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An out-all-night odyssey in which romance is interrupted by a compounding series of mishaps and crimes, Manuel Crosby and Darren Knapp’s First Date follows in the tradition of similarly named predecessors like Date Night, Blake Edwards’ Blind Date, et cetera. In this case, the misadventure is mostly had by the would-be suitor (Tyson Brown), who gets waylaid time and again before he can even meet the longtime crush (Shelby Duclos) he can’t believe agreed to go out with him. This is the first feature for both leads, and the writer-directors would’ve done well to concentrate more on them — prioritizing chemistry over introducing an increasingly quirky populace of characters whose antics keep them apart. While the two young thesps acquit themselves nicely, much around them conspires to prevent their debut from being a memorable one.
Brown plays Mike, an almost impossibly shy kid whose extreme passivity will become distracting (rather than character-defining) over the course of the film. His pal Brett (Josh Fesler) has to push him through every second of calling Duclos’ Kelsey and asking her out, and it’s only after he gets a yes and hangs up that he realizes he doesn’t have a car to pick her up in. Of the many, many options one might consider in this situation, one of the least likely for a high-school kid in what looks to be an unprosperous town is to grab $2,700 out of a coffee can and run off to buy a used car on your way to the date. But at Brett’s urging, that’s what he does.
Dennis (Scott E. Noble), the obviously shady guy Brett goes to meet, pulls a bait and switch, revealing that the advertised car isn’t available any more. Instead he offers a heap of junk in his garage — a decaying ’60s Chrysler that most high-school girls would think twice about getting into. Then again, Kelsey seems pretty nonjudgmental and mature (maybe in part because Duclos is clearly several years past graduation age), so maybe the car’s not a dealbreaker. Until we learn what’s in it.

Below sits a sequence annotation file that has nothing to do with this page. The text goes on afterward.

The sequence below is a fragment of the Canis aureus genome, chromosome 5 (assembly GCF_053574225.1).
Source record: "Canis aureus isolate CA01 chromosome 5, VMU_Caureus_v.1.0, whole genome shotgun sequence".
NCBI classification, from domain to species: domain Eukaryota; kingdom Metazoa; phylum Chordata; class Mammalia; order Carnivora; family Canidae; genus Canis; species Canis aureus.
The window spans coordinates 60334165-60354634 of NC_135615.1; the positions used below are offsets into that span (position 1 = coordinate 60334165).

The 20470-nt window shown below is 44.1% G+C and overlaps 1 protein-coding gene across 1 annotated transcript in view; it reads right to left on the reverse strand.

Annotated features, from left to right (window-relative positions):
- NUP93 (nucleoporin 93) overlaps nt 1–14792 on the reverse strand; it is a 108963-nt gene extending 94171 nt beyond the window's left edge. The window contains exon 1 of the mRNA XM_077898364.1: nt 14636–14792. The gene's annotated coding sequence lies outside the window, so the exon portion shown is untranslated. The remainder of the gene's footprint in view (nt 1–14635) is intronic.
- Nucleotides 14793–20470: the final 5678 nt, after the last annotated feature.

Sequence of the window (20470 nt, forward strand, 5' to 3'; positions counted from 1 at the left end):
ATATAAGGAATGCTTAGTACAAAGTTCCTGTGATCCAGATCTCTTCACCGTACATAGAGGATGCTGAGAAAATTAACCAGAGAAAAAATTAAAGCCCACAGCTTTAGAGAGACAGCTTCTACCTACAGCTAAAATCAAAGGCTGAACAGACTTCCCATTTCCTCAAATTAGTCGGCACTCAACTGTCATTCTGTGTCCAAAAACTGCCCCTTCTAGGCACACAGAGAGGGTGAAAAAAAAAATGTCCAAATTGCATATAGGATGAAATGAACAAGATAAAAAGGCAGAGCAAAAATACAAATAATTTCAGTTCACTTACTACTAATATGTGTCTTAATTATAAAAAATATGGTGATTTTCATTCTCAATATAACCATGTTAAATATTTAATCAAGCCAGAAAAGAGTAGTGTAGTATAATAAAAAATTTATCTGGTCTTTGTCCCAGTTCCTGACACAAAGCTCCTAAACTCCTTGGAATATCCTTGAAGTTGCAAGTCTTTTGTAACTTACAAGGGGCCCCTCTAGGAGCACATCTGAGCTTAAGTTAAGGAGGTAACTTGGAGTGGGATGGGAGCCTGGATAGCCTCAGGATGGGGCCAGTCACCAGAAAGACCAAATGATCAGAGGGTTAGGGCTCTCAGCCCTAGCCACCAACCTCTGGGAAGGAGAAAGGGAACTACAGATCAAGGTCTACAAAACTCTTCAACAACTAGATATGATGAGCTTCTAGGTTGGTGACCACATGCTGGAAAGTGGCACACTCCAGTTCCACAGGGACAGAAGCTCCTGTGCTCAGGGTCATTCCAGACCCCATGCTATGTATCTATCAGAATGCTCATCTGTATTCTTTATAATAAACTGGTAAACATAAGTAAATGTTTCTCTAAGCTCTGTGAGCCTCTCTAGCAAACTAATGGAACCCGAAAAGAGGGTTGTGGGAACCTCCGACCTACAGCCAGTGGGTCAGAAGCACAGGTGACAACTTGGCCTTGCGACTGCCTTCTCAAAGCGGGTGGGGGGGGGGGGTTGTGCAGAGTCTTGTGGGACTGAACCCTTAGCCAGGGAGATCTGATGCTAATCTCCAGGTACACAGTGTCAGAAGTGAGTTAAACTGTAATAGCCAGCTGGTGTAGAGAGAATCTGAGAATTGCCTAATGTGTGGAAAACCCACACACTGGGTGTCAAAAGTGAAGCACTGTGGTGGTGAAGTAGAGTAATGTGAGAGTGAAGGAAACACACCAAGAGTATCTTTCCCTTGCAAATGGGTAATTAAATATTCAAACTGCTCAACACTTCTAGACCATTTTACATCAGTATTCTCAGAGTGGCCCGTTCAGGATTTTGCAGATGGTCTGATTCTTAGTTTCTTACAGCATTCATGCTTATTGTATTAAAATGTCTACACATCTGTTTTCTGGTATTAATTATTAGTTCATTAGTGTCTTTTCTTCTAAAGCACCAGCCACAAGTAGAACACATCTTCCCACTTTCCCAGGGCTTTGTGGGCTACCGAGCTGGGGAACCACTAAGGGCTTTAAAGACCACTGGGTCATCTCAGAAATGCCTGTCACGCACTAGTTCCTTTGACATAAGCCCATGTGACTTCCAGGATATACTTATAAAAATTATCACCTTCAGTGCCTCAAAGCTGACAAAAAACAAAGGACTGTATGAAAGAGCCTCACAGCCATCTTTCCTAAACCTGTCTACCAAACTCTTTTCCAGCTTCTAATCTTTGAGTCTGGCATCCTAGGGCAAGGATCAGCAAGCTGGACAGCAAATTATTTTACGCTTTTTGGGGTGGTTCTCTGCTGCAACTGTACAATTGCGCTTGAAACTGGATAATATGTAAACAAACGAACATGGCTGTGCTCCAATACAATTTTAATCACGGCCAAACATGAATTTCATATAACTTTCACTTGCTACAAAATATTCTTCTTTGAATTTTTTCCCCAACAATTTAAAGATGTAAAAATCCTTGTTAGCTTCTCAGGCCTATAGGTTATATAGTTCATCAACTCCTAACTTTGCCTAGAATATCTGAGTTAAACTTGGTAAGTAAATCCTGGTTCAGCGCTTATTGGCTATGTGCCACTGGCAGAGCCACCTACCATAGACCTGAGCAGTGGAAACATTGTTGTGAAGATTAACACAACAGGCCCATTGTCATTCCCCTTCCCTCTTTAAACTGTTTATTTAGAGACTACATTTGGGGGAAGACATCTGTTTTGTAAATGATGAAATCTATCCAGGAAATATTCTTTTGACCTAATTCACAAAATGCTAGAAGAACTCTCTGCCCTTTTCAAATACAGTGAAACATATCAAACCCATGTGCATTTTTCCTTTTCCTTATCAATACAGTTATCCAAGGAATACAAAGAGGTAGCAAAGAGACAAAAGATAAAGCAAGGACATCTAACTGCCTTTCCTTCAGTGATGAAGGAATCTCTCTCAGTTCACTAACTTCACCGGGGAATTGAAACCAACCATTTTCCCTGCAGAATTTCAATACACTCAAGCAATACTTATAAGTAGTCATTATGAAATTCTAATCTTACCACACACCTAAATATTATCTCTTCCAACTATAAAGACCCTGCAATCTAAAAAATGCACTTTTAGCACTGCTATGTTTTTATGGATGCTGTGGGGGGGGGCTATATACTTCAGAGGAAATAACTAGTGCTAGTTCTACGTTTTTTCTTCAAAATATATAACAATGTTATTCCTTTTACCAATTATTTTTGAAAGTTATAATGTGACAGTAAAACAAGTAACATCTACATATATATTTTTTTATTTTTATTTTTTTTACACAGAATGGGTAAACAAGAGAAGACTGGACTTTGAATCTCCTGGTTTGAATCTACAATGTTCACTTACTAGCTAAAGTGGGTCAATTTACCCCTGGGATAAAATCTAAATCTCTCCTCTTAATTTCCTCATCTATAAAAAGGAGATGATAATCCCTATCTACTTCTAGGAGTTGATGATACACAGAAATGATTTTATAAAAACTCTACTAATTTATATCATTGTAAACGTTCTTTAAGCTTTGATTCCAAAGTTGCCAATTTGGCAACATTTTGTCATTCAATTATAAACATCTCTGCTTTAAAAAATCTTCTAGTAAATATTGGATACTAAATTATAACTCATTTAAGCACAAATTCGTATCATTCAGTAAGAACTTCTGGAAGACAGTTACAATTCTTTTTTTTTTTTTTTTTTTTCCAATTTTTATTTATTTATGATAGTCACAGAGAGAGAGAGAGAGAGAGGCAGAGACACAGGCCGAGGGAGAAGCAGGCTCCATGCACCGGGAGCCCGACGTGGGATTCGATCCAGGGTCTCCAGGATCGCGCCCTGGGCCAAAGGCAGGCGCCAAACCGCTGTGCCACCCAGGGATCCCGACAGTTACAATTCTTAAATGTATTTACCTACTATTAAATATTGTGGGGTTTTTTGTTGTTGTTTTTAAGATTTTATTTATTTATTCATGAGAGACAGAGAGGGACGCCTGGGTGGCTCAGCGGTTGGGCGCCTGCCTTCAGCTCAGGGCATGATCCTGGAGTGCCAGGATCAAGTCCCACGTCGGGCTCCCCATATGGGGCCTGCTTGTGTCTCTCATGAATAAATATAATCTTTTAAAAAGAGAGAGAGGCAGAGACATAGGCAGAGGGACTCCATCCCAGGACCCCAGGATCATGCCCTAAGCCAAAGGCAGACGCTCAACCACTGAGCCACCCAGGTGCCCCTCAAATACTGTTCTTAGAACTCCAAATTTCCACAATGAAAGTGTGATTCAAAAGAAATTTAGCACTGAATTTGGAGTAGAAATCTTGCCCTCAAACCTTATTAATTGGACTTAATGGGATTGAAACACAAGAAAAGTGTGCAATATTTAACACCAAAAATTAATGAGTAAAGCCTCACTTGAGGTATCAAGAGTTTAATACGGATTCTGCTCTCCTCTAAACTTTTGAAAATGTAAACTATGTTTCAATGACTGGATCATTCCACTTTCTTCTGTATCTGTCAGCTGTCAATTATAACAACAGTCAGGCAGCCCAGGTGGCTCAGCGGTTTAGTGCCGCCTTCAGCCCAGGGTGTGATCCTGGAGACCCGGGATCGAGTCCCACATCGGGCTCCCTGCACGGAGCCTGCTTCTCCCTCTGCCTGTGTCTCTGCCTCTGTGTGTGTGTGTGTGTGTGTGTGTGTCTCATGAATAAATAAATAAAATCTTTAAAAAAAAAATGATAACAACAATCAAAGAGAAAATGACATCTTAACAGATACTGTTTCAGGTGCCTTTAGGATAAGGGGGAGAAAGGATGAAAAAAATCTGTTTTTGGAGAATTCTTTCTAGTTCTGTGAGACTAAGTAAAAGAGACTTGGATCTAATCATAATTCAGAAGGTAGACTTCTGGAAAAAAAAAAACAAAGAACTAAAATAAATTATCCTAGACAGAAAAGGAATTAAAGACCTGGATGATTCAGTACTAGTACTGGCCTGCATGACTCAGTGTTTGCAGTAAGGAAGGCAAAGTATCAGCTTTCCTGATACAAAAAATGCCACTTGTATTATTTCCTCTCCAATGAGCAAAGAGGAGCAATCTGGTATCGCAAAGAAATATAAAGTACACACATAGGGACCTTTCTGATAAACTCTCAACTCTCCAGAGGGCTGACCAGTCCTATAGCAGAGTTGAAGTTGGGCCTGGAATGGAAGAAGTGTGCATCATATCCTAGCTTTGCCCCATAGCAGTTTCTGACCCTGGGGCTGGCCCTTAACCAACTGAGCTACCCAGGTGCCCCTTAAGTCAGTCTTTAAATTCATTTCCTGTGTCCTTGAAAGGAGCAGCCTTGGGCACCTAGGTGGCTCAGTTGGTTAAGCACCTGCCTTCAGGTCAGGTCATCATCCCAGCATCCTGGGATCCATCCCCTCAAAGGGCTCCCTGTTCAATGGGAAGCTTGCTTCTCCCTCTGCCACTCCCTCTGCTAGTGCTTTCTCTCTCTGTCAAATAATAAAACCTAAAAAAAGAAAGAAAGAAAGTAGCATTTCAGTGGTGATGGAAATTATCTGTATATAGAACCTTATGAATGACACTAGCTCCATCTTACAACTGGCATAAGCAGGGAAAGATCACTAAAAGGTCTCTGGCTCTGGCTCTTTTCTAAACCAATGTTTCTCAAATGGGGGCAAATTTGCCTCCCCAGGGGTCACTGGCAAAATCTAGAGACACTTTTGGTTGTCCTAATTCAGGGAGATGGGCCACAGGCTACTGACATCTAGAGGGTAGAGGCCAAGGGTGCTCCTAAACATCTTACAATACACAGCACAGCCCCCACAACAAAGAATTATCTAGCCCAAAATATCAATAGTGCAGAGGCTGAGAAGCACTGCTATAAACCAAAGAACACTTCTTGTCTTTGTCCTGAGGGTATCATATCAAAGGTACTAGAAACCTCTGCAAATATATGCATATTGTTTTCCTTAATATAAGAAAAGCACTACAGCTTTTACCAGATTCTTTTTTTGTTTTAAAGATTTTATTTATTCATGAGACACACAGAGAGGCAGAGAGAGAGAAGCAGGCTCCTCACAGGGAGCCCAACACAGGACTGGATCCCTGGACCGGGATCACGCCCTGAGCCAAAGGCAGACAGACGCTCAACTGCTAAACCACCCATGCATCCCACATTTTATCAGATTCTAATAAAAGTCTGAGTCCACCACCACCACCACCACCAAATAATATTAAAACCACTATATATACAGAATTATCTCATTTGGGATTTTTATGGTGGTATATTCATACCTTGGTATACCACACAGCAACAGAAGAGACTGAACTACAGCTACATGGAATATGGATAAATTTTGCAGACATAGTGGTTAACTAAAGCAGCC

Mike stumbles into multiple difficulties (from a traffic stop to being shot at by a deranged woman) before he realizes he’s in real trouble: A huge quantity of cocaine is hidden in the Chrysler, put there by Dennis’ brother. And a lot of people are looking for it.
Those people tend to project the manufactured quirkiness that (in an insult to the makers of Fargo) usually gets labeled “Coen-esque.” Some are a gang of hoods who conduct a book club while staking out a victim’s house; one keeps a ski mask on even when everyone around knows him. They bicker a lot. They aren’t funny. And their performances are incoherently directed: Some of them would be credible in a mainstream teen comedy; some are mannered; some look like they’re auditioning for Mad TV.
In between pathetic “sorry I’m running late” calls to Kelsey, Mike gets assaulted, kidnapped, has his car stolen, loses his phone and involuntarily witnesses geriatric sex. He’s a wide-eyed victim throughout, and when he’s fortunate enough to tumble out of captivity, it looks almost like an accident that he finds his way to Kelsey’s house.
The film gets a bit more enjoyable as soon as the two share the screen together. But they have precious little time for flirty banter before Knapp and Crosby throw them back into action copped from other genre movies. This time it’s a True Romance-like standoff between teams of heavily armed people arguing over drugs and money. It’s amazing how much of this mayhem Mike survives before the script decides it’s time for him to do something.
Venue: Sundance Film Festival (NEXT)
Production company: Cinexus
Cast: Tyson Brown, Shelby Duclos, Jesse Janzen, Nicole Berry, Samuel Ademola, Ryan Quinn Adams, Angela Barber, Dave Reimer, Jake Howard, Samantha Laurenti, Scott Noble, Leah Finity, Josh Fesler, Brandon Kraus
Directors-Screenwriters: Manuel Crosby, Darren Knapp
Producers: Manuel Crosby, Darren Knapp, Brandon Kraus, Lucky McKee, Charles Horak
Director of photography: Manuel Crosby
Editors: Zach Passero, Manuel Crosby
Composers: Noah Lowdermilk, Kevin Kentera, Manuel Crosby
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